Unfortunately, adoption of telemedicine in the United States has been slow. Until recently, federal and state regulations were fairly strict. Medicare patients had to be from rural or health professional shortage areas to be eligible. Reimbursement presented a challenge, since payments for telehealth appointments were decidedly lower than for in-person visits.

The COVID-19 emergency has started to change all of this. Agencies like the Centers for Medicare & Medicaid Services have eased restraints on many of these matters. In emergency COVID-19 authorization, Congress has also lifted restrictions on geographic requirements for telehealth services and types of electronic platforms.

As regulations have relaxed, health systems and pediatric practices across the country have increasingly embraced telehealth. In my office at CHOP’s Karabots Pediatric Care Center, we are using telemedicine in ways that are meaningful for our families. During lockdown, patients have been overwhelmingly positive about its use in their care.  

My patient, Helena, has always found it hard to talk about her feelings. But via Epic, she seemed more at ease. “This is my doll, Rosie. Want to sit in my pillow fort and talk?” “Of course,” I answered. As she played, Helena said quietly “Rosie is scared that her mommy will get sick like Amma and have to go away.” In her own home, with its familiar comforts, she was open and honest. And she was able to speak candidly with her regular doctor, who has known her since birth.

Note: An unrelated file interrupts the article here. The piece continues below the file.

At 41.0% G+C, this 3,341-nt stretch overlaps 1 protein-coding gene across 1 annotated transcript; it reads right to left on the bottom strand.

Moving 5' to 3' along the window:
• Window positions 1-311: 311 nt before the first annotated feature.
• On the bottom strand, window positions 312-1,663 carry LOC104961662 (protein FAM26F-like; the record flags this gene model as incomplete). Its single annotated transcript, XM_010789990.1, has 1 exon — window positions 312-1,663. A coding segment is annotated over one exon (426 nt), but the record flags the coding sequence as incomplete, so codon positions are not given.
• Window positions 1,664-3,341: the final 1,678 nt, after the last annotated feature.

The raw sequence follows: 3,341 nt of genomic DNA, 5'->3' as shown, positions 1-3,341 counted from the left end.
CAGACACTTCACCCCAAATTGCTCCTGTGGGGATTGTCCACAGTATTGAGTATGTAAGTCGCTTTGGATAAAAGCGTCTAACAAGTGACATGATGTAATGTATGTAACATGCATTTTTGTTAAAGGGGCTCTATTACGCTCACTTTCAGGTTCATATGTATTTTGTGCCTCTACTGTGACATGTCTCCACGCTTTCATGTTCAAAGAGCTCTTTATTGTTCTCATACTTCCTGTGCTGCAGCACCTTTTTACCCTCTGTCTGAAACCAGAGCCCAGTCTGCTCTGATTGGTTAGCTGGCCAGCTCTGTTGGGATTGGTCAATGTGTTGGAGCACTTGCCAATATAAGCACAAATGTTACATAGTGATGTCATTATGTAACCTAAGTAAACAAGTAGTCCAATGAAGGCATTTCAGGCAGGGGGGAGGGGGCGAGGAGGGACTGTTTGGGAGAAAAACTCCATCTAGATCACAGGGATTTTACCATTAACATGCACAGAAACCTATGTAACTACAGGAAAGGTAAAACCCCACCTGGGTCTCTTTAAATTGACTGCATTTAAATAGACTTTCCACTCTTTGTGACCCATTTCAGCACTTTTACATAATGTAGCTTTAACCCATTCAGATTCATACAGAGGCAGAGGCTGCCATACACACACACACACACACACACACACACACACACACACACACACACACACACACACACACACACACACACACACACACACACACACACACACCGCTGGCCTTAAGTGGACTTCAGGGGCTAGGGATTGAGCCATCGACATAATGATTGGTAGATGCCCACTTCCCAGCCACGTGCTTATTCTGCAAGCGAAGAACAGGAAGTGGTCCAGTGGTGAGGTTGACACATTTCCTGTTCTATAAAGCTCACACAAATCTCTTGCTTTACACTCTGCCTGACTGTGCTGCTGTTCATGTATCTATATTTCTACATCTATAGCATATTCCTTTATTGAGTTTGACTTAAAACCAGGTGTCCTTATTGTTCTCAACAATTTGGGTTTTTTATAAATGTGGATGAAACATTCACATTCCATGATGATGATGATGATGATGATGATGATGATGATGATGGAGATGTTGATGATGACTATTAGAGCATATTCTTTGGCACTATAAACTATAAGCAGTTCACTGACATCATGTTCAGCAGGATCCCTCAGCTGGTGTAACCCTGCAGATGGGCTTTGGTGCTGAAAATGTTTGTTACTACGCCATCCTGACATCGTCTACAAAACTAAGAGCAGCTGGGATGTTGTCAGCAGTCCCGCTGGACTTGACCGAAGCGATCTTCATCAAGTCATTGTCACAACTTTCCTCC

I spent the rest of the visit working with Helena and her family to develop strategies—making space in her room for yoga and practicing deep breathing techniques—and coordinate care. We planned for close follow up with me and our office psychologist (through CHOP’s Healthy Minds, Healthy Kids program) on a joint videoconference.

Sustaining Telemedicine Gains Post-COVID-19

With each visit, I have seen the potential for telemedicine to address children’s mental health needs. Still, it’s unclear whether the current, COVID-19-inspired enthusiasm for telehealth will continue in the years ahead. Further research into its effect on health outcomes and treatment adherence is needed. Policies to address sustainability—including ongoing evaluation of federal and state regulations, reimbursement for telehealth services, revisions of licensure requirements and initiatives supporting broad internet access—will be required.

However, as a pediatrician, I appreciate its value. Through telemedicine, my families let me into their lives—their vulnerable moments and their joys. I miss my patients deeply and look forward to the time when they can safely have visits in the office. In the meantime, during a time of incredible isolation, telehealth offers an opportunity to be present for them, to address their mental health needs and to create a sense of connection and community. 

Anjuli S. Gans, MD, is a primary care pediatrician at CHOP’s Karabots Pediatric Care Center and a Clinical Assistant Professor of Pediatrics at the University of Pennsylvania Perelman School of Medicine.